Note: Vittoria sent over the Terreno Mix and Dry tires for test and review at no charge to Riding Gravel. We are not being paid nor bribed for this review and we will strive to give our honest thoughts and opinions throughout.

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6 Responses to Vittoria Terreno Dry And Mix 40mm Tires: At The Finish Part 2

  1. Brian April 4, 2018 at 10:37 am #

    Surprised by the Resolute reference at the end there, as I was looking at these tires in comparison to more “road” oriented gravel tires like the GravelKing slick, Schwalbe G-One Speed, and the Maxxis Re-fuse. I ride my Resolutes on what are basically MTB trails here in in southeast PA, and I’m looking for a tire for mixed rides that are heavy on the pavement. I’m coming off a set of Compass Snoqualmie Pass and I’d like something a bit less voluminous and with a little more grab. Would these Terreno Dry fit the bill? Thanks much.

    • Guitar Ted April 4, 2018 at 11:59 am #

      @Brian- Resolutes roll incredibly well on harder surfaces, you might be surprised by that. That said, burning off those knobs on pavement makes no sense. So, yes- the Terreno Dry tires would fit the bill, but also take a look at the new Terreno Zero tires which may work better for your intentions.

      • Brian April 4, 2018 at 12:14 pm #

        Thanks — They do roll well on pavement, I agree. Though I wouldn’t want to do 75 miles of it. The Terreno Zero does look interesting, though i wish it came in a 40mm.
        I also just discovered the Challenge Gravel Grinder is in a 42mm version now. Choices are getting OUT OF HAND! (That’s a good thing.)

  2. Biga September 21, 2018 at 1:38 am #

    I am running WTB cross boss on a mix of asphalt (OK, tarmac) and gravel (with some loose gravels, pointy, scary), not much mud around). I don’t think it’s the right tyre for it, as I can see a lot of wear, cuts, etc. But looking into the Resolute or Nano, the compound is the same, so I wonder if they would ever make a difference.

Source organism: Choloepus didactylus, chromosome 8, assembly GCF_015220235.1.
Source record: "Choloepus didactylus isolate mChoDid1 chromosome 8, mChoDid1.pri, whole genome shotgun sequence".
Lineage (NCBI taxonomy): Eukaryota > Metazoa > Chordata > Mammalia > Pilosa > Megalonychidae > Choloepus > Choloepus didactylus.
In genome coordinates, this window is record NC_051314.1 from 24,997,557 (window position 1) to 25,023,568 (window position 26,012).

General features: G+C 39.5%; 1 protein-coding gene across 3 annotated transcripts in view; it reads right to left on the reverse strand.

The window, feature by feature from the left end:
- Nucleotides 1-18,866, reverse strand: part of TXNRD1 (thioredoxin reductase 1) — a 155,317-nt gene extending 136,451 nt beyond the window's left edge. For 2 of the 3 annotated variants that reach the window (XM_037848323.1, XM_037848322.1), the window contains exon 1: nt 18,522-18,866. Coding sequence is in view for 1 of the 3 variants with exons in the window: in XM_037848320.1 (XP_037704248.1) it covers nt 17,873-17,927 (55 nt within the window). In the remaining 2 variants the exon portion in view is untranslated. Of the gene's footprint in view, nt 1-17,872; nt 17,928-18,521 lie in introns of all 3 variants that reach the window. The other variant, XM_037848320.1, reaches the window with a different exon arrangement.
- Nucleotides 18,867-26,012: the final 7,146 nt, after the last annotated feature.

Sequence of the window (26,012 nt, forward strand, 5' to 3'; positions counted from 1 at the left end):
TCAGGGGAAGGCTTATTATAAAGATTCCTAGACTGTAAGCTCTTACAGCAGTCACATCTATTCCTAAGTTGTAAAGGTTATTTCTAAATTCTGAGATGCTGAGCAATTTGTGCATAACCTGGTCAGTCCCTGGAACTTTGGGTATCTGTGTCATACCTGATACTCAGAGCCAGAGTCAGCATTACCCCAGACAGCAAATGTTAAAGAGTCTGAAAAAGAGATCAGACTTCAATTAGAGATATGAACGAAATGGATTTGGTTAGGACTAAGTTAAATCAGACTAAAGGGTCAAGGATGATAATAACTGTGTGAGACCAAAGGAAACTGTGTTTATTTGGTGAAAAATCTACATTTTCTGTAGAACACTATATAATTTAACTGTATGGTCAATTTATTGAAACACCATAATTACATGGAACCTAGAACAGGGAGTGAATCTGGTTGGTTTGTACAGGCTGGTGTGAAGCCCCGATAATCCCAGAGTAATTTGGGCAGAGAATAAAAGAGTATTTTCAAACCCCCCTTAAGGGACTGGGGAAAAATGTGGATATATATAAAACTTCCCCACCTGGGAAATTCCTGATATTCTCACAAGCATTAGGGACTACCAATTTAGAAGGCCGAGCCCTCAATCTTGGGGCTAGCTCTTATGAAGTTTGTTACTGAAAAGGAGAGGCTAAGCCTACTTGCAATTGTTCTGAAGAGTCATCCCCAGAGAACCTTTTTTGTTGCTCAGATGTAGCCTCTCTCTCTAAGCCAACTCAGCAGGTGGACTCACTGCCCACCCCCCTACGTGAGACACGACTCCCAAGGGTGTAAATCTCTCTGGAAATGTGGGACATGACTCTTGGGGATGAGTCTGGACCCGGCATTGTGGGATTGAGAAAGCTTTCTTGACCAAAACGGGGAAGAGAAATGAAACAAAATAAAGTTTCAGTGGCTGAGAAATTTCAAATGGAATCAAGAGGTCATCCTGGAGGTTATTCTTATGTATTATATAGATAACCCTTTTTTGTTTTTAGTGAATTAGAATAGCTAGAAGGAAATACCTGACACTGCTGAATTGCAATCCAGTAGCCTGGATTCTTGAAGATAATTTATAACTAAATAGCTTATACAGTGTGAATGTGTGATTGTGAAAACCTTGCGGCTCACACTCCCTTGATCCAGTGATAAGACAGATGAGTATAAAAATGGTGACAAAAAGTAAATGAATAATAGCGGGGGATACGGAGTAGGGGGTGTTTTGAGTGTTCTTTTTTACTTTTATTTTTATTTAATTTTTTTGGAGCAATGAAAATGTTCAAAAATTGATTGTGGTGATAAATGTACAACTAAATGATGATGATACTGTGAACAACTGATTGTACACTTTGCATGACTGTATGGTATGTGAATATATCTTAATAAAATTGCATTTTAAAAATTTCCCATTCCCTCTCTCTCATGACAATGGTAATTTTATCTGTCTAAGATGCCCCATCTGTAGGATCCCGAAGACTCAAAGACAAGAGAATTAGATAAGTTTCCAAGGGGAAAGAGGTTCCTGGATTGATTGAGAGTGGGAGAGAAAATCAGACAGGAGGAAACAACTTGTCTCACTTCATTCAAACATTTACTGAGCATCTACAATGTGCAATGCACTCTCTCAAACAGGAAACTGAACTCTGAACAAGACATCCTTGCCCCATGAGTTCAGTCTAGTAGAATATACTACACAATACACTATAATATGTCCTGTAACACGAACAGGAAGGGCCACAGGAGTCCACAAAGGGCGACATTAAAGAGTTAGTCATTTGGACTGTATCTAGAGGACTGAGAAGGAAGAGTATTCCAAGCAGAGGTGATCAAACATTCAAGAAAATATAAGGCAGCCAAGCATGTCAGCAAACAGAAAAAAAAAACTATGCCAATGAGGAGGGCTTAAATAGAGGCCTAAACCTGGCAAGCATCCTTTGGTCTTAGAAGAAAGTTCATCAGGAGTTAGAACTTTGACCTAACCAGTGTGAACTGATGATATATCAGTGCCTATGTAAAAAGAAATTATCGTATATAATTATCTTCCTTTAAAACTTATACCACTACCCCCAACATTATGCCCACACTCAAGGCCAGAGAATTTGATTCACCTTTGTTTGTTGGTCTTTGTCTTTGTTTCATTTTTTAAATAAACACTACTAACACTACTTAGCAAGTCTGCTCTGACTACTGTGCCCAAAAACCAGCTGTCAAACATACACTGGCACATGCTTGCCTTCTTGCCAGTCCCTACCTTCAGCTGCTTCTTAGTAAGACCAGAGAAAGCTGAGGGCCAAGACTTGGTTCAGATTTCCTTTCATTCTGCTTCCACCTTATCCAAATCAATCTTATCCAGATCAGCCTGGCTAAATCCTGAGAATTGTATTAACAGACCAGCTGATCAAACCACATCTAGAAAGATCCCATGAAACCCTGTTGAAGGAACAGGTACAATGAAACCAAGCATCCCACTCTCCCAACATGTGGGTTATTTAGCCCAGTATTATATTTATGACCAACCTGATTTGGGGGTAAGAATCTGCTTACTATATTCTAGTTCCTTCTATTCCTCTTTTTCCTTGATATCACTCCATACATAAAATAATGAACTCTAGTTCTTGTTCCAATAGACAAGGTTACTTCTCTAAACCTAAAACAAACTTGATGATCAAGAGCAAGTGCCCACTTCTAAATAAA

What I don’t know and I’d like to ask, it’s about the snow stuff. I grew up in Brazil but leaving in Germany, so I’m working on getting used with that white stuff you get around Christmas time. I imagined I had to have knobbly tyres to dig in into the snow (I saw a mix of packed but also soft snow) on those gravel roads, as they don’t get cleaned. So, I see you enjoyed the Terreno dry on the snow and would like to understand why and how, please. I also wonder if this soft compound of WTB wouldn’d suit better when snow comes, compared to the (I imagine) harder compound of the Terrenos, as they wear less quickly.
    Added to that, I’m having quite an experience to get these cross boss to seal and work. Slow leaks, large cuts, knobs already cut by half, etc.
    Finally, tyre size, 33 or 40?
    Summary: I have no clue on what to do.

    • Guitar Ted September 21, 2018 at 8:00 am #

      @Biga- Thanks for reading and thank you for the comment..

      It’s always hard to recommend tires to people without a load of background knowledge but I would submit, at least in reference to the Vittoria tires, that they have an amazing amount of grip- more than you’d imagine by looking at them. The graphene is to blame, I suppose, for that.

      I’ve no idea what German snow is like, so I cannot really say anything more. However; our forum folks may have an opinion or two to share with you. Have you checked in there?

      http://www.ridinggravel.com/forum

      • Biga October 8, 2018 at 12:56 pm #

        Hey dude, so I eventually got myself the Dry 40c. Hardest decision ever, 33c or 40c (I’m a roadie, ok? Haha), to replace WTB cross boss, which has been giving me such a headache. Yes, the Dry is less supple but seat from the very beginning. The WTBs didn’t seat for a few weeks, and the rubber hairs on the tyre would pop open and leak.
        Final measure of the Dry on a WTB 23mm inner width rim, at 45psi, is 38mm tall and 40mm wide (!).

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by Riding Gravel 2014